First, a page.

Referring now to FIG. 3, the balloon activated force concentrator 10 of the present invention is shown mounted on an inflated angioplasty balloon 34. More specifically, the elongated flexible panels 16, with an associated cutting blade 12, are shown mounted on the outside surface 44 of an inflated angioplasty balloon 34. Further, a proximal circular band 40 and a distal circular band 42 are attached to the respective ends 20, 22 of the elongated flexible panel 16. This is done to retain the elongated flexible panel 16, and associated cutting blades 12, in a longitudinal alignment with the angioplasty balloon 34. As discussed above in connection with FIG. 2, such placement against the angioplasty balloon 34 provides that upon inflation of the angioplasty balloon 34, the elongated flexible panel 16, and the associated cutting blade 12, will move outwardly in a radial direction. Also, the importance of the setback distance 30, mentioned above in connection with FIG. 1, can be readily appreciated from this figure. More specifically, the setback distance 30 insures that the elongated flexible panels 16 will be capable of bending to conform with the outer surface 44 of the angioplasty balloon 34 when inflated. The setback distance 30, however, may be determined for any particular angioplasty balloon 34 and need not be limited to twice the radius 32 of the inflated angioplasty balloon 34.

FIG. 4 is a cross-sectional view of the balloon activated force concentrator 10 shown as used in cooperation with an inflated angioplasty balloon 34. More specifically, FIG. 4 shows the elongated flexible panel 16 bending to conform with the outside surface 44 of the angioplasty balloon 34. Such bending of the proximal end 20 and the distal end 22 of the elongated flexible panel 16 is possible because of the maintenance of the setback distance 30. To this end, the detents 24 are located on the elongated flexible panel 16 to insure that the elongated flexible panel 16 bends in a predictable location.

Referring now to FIG. 5, the balloon activated force concentrator 10 is shown mounted on a deflated angioplasty balloon 34. From this FIG. 5, and with cross-reference to FIG. 4, the flexible nature of the elongated flexible panel 16 may be fully appreciated. Additionally, the method of mounting the balloon activated force concentrator 10 may be easily understood. More specifically, mounting the balloon activated force concentrator 10 begins with the insertion of the distal end 56 of the angioplasty balloon 34 through the proximal circular band 40. The balloon activated force concentrator 10 is then advanced proximally over the angioplasty balloon 34 until the distal circular band 42 reaches the distal end 56 of the angioplasty balloon 34. At that point, the elastic nature of the proximal circular band 40 and distal circular band 42 causes them to straddle the catheter 52. Thus, the balloon activated force concentrator 10 is retained in position by a gripping force generated by the elastic nature of the circular bands 40, 42. In an alternative embodiment, a metal clip, circular spring, or any other retention device, may be used instead of the circular bands 40, 42 to retain the elongated flexible panel 16 against the outer surface 44 of the angioplasty balloon 34.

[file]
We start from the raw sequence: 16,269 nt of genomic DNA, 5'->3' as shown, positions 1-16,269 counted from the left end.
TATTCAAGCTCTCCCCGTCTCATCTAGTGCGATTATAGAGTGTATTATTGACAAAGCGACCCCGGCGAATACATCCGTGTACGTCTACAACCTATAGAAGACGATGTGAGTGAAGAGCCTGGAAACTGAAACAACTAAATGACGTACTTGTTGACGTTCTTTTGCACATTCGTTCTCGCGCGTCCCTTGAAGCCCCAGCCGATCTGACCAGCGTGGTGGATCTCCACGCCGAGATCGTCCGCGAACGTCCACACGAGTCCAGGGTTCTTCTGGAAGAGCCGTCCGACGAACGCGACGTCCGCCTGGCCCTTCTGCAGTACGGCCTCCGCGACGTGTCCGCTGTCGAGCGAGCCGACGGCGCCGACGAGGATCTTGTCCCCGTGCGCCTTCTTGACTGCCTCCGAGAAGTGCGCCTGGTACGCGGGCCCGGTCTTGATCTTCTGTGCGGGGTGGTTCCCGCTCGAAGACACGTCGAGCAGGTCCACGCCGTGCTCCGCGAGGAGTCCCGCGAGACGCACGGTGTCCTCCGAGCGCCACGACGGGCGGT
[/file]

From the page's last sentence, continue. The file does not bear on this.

Referring now to FIG. 6, the balloon activated force concentrator 10 is shown being used in its intended environment. More specifically, the balloon activated force concentrator 10 is shown mounted on an angioplasty balloon 34, with the combination having been inserted into a vessel 58 and advanced along the guide wire 48 for positioning across a stenosis 60. Upon proper positioning, the angioplasty balloon 34 is inflated causing the elongated flexible panel 16, and the corresponding cutting blade 12, to move outwardly in a radial direction. As the cutting blade 12 moves radially outward, it creates longitudinal incisions in the stenosis 60 allowing the angioplasty balloon 34 to dilate the vessel 58. Following dilation of the vessel 58, the angioplasty balloon 34 is deflated, causing the balloon activated force concentrator 10 to return to its original shape. The combination of the angioplasty balloon 34, and balloon activated force concentrator 10, is then removed from the vessel 58 and patients.

While the particular balloon activated force concentrator 10 as herein shown and disclosed in detail is fully capable of obtaining the objects and providing the advantages herein before stated, it is to be understood that it is merely illustrative of the presently preferred embodiments of the invention and that no limitations are intended to the details of construction or design herein shown other than as described in the appended claims.

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Classifications
U.S. Classification606/159, 606/170
International ClassificationA61F2/84, A61M25/00, A61M29/02, A61B17/3211, A61B17/22, A61B17/00
Cooperative ClassificationA61B2017/22061, A61M25/104, A61B17/320725
European ClassificationA61B17/3207E
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Owner name: INTERVENTIONAL TECHNOLOGIES INC., CALIFORNIA
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Effective date: 19960813